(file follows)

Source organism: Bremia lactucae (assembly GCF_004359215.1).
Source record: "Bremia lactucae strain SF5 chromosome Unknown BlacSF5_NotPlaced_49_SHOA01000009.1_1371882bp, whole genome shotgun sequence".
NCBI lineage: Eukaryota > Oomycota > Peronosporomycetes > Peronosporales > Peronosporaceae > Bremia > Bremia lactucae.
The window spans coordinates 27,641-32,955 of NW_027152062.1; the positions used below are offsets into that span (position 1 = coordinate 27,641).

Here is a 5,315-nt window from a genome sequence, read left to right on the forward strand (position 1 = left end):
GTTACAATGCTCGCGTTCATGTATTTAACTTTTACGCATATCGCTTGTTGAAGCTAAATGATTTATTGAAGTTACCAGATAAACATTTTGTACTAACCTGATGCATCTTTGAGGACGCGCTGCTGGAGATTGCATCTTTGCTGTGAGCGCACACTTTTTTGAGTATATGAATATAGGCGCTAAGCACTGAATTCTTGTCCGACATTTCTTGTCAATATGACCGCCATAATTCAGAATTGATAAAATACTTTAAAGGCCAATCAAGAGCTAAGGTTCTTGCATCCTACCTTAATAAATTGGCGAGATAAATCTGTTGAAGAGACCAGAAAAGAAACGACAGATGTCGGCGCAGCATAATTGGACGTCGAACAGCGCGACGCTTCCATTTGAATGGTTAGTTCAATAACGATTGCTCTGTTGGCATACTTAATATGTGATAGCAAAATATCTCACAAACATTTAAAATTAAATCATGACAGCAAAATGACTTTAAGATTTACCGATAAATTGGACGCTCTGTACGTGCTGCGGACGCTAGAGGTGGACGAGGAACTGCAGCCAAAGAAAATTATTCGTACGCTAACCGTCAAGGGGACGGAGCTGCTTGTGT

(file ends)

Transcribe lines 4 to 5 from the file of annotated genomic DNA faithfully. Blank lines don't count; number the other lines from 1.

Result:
The window spans coordinates 27,641-32,955 of NW_027152062.1; the positions used below are offsets into that span (position 1 = coordinate 27,641).

Here is a 5,315-nt window from a genome sequence, read left to right on the forward strand (position 1 = left end):